Heuer Diver 844/3 (ETA Cal. 2872)…
This diver from Heuer is known as the 844/3, and was a popular model in the 1980s.
(Click pictures to enlarge)
Already an established name in the chronograph field, in the late 1970’s Heuer decided to test the water with a divers watch (pardon the pun!). Rather than set up an entire production facility they chose to rebrand an existing model from the French producer, Monnin. These early watches were fitted with an automatic French Ebauche calibre (the FE cal. 4611A) and the only thing ‘Heuer’ about the watch was the dial, as the case and movement were still signed G. Monnin. For more information and pictures of the Heuer/Monnin diver, check out this post on Jarl Fr. Rehn-Erichsen’s blog Classic Heuers.
When the experiment proved to be a success, Heuer decided to develop its own version of the watch and switch production back to Switzerland. Rather than continuing with the FE cal. 4611A, the watches were fitted with ETA calibres, and other models were added to the range; namely quartz and ladies versions of the watch. Here is a catalogue image from 1981 showing the models that were available.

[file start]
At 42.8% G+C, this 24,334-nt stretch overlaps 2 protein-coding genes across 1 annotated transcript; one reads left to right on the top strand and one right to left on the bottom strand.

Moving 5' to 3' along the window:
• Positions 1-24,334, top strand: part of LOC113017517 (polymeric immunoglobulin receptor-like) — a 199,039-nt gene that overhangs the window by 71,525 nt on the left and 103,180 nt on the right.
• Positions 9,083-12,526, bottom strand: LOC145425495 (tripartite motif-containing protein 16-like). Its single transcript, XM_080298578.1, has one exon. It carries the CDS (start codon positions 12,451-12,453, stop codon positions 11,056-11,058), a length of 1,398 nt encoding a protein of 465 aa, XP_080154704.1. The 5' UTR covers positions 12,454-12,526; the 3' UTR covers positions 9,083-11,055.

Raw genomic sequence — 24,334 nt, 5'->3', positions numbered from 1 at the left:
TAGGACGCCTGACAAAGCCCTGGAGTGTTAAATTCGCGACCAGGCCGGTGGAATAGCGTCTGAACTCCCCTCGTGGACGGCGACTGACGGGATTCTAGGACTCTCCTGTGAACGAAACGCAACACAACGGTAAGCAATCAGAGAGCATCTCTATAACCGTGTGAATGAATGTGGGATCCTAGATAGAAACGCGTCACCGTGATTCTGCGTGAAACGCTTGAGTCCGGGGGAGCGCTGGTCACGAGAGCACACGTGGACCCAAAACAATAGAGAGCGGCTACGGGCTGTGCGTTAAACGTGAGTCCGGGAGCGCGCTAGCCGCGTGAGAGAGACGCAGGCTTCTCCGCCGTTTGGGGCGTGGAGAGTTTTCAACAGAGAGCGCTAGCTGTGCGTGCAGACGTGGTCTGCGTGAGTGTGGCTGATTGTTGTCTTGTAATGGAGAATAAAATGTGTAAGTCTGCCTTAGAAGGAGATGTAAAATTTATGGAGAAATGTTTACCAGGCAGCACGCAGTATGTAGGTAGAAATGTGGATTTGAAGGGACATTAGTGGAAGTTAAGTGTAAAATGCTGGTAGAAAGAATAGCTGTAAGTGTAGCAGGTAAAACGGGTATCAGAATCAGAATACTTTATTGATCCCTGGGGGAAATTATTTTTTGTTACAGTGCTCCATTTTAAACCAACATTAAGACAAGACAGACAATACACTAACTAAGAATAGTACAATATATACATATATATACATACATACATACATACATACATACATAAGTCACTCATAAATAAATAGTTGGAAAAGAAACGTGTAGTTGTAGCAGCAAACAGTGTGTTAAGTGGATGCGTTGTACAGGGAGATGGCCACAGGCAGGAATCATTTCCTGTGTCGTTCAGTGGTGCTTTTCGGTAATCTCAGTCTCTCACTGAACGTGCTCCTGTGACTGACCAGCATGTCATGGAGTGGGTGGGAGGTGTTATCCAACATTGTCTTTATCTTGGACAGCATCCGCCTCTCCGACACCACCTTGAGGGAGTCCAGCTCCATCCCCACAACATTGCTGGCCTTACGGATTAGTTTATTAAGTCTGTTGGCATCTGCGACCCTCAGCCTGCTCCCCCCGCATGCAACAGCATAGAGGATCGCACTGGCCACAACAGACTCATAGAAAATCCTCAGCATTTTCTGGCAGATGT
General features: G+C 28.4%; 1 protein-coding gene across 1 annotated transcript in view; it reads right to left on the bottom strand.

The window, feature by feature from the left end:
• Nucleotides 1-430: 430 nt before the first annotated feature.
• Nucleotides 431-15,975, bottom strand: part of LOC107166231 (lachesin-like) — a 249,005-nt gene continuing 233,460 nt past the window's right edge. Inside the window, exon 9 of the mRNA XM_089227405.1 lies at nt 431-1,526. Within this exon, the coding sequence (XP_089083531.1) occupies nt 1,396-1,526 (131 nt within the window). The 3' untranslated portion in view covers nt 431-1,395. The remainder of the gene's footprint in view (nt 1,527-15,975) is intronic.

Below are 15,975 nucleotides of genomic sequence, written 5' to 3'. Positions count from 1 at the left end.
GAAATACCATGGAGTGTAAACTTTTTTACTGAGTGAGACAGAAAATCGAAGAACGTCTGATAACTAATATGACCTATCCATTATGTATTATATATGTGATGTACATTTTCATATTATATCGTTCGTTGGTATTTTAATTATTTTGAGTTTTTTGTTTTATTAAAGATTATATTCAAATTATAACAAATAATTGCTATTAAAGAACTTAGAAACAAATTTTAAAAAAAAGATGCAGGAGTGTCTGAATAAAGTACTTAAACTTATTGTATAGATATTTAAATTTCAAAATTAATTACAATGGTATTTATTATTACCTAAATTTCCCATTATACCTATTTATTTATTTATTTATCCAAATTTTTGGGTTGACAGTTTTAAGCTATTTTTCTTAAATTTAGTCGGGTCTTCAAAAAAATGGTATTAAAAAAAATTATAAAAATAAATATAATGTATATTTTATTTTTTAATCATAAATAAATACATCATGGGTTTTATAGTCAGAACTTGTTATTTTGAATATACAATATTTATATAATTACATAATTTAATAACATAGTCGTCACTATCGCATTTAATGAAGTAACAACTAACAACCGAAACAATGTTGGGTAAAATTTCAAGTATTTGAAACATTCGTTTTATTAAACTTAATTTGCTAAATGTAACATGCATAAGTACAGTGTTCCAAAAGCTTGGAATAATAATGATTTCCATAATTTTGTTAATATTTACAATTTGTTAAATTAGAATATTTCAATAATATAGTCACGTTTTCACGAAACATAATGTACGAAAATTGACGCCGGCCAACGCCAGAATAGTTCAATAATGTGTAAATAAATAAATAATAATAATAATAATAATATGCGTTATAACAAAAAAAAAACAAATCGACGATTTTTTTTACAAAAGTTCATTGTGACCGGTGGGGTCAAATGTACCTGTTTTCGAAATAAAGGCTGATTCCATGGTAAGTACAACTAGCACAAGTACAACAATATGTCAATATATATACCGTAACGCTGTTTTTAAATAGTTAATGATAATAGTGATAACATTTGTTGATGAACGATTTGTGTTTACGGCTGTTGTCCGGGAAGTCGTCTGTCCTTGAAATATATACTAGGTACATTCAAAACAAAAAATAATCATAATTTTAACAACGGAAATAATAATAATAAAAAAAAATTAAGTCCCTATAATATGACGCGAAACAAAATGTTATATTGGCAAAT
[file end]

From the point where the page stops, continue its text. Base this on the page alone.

In September 1985 TAG (Techniques d’Avant Garde) bought Heuer and from then on all watches were badged TAG Heuer. The 844 remained in the model lineup but was rebranded as the TAG Heuer 1000, a model that proved popular and remained in the range for many years. Even today the influence of the 1000 can still be seen in some of the current Aquaracer models.
It’s hard to date the watch in this post exactly, but it must have been produced between 1981 and 1985 as it is fitted with an ETA Cal. 2872, and only has Heuer printed on the dial.
There wasn’t anything wrong with the watch this time, the movement just needed a service. As the original hands weren’t in the best condition, rather than restore them, the owner preferred to replace them with sword hands. The new hands weren’t an exact match and needed to be adjusted to fit properly, but the result was worth the effort I think.
You may have noticed that a Heuer transfer has been added to the rotor of this watch. As the condition of the movement is much better than the rotor, my guess is that the original rotor was damaged at some time and was replaced.
** Thanks to Anders Bunes for letting me feature his watch on the blog, and to Marius Jensen for providing information and pictures for this post. **